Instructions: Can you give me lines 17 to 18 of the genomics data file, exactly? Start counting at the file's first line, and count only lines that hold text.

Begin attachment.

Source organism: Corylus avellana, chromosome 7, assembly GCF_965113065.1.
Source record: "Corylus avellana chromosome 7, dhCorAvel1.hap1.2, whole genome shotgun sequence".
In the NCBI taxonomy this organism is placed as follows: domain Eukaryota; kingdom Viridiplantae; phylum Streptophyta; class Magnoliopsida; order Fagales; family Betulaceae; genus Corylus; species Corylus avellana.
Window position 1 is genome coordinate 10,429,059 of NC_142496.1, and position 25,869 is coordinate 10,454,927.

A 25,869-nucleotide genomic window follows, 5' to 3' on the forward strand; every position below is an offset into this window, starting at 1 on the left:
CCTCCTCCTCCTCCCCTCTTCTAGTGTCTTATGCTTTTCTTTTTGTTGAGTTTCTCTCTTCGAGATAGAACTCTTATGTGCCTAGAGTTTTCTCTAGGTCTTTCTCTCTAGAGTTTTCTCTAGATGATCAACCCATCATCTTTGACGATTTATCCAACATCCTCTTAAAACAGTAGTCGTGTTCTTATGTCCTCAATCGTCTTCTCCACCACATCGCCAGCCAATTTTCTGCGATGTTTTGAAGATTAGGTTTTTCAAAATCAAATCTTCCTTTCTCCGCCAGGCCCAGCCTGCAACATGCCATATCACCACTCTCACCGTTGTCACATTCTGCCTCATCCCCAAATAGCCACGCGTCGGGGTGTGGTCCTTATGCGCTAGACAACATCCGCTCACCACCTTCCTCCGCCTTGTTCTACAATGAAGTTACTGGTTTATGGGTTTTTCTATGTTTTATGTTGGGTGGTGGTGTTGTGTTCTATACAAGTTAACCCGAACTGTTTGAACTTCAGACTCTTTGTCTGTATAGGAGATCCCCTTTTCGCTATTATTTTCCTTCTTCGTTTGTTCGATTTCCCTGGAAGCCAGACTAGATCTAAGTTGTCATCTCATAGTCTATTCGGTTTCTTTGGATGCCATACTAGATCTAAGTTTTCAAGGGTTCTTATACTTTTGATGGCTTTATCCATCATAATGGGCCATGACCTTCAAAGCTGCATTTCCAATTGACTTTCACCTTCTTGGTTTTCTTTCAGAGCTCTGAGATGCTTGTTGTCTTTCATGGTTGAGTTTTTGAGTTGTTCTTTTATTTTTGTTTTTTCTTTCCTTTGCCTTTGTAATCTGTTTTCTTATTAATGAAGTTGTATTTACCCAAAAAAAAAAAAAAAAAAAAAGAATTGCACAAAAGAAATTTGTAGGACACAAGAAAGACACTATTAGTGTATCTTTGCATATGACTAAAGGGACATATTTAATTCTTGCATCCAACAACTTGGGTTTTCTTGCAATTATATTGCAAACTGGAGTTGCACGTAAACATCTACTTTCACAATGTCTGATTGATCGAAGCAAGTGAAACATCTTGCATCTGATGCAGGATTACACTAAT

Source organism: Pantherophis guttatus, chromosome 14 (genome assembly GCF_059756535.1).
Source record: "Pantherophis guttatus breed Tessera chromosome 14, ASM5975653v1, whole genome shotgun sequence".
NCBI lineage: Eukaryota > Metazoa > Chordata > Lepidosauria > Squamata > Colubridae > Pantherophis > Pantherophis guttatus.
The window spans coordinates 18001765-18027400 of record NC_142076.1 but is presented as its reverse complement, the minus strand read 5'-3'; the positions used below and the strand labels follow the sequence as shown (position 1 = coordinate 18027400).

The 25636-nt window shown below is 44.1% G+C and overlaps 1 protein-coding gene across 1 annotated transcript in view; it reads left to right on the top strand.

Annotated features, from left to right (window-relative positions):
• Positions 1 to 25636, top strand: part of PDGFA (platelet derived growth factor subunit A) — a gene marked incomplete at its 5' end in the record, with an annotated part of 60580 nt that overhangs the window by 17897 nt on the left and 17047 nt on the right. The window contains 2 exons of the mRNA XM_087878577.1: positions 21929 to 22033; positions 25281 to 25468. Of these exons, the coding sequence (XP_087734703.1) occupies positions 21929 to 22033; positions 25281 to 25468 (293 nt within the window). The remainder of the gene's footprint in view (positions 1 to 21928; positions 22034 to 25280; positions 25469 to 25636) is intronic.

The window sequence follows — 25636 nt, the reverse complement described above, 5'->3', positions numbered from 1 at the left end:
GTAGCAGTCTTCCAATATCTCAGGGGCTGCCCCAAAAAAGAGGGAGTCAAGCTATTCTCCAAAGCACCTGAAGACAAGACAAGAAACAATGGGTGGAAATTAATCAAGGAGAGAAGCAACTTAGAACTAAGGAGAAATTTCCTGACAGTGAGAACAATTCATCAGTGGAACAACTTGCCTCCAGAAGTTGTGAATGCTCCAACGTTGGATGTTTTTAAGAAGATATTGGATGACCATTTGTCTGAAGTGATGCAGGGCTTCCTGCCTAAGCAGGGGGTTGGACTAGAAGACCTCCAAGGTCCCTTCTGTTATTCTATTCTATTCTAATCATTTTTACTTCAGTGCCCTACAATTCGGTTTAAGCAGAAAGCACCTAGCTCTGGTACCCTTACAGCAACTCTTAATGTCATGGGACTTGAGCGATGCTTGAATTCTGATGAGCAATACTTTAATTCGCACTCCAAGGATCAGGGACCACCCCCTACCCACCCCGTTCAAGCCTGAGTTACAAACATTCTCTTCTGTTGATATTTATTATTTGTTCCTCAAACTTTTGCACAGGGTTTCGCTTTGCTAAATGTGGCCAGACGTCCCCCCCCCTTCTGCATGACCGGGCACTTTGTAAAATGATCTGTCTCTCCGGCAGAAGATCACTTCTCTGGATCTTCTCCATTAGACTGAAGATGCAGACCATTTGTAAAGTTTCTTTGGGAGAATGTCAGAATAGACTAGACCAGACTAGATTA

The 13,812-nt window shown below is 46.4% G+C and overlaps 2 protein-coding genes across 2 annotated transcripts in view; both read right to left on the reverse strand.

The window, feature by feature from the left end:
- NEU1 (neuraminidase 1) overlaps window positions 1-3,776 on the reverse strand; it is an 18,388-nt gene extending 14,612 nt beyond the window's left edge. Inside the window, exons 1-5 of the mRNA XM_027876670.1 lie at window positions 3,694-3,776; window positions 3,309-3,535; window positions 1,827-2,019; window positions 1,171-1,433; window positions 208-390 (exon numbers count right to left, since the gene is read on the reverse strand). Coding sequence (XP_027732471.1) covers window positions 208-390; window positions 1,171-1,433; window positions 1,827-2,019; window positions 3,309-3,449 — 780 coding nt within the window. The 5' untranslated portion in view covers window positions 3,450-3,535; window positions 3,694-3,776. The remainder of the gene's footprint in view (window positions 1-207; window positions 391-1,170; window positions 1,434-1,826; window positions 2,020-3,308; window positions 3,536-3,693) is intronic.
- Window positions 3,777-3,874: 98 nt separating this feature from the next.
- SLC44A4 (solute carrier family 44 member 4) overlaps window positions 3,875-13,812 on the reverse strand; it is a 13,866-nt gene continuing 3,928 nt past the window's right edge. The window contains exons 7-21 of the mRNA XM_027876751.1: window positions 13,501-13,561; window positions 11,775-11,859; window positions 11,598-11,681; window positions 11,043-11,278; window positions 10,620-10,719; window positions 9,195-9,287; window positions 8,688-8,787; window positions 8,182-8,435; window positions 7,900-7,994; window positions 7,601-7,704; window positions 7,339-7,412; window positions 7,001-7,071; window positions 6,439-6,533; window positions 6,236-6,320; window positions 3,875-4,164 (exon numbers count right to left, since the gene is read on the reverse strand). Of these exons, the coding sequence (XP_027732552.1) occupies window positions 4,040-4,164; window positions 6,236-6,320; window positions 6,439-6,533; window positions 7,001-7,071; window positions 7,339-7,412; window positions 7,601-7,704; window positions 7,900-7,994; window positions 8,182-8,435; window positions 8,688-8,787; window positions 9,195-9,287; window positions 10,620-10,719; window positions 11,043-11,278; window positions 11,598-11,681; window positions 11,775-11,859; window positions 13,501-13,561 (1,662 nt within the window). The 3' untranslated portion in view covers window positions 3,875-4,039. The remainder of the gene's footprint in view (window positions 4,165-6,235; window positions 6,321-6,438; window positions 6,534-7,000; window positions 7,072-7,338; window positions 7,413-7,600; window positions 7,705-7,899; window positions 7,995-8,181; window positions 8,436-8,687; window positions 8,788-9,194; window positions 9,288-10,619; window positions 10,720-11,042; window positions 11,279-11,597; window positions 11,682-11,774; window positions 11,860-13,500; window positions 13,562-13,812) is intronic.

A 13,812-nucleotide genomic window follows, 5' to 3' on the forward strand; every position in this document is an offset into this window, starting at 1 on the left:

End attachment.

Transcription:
The window, feature by feature from the left end:
- NEU1 (neuraminidase 1) overlaps window positions 1-3,776 on the reverse strand; it is an 18,388-nt gene extending 14,612 nt beyond the window's left edge. Inside the window, exons 1-5 of the mRNA XM_027876670.1 lie at window positions 3,694-3,776; window positions 3,309-3,535; window positions 1,827-2,019; window positions 1,171-1,433; window positions 208-390 (exon numbers count right to left, since the gene is read on the reverse strand). Coding sequence (XP_027732471.1) covers window positions 208-390; window positions 1,171-1,433; window positions 1,827-2,019; window positions 3,309-3,449 — 780 coding nt within the window. The 5' untranslated portion in view covers window positions 3,450-3,535; window positions 3,694-3,776. The remainder of the gene's footprint in view (window positions 1-207; window positions 391-1,170; window positions 1,434-1,826; window positions 2,020-3,308; window positions 3,536-3,693) is intronic.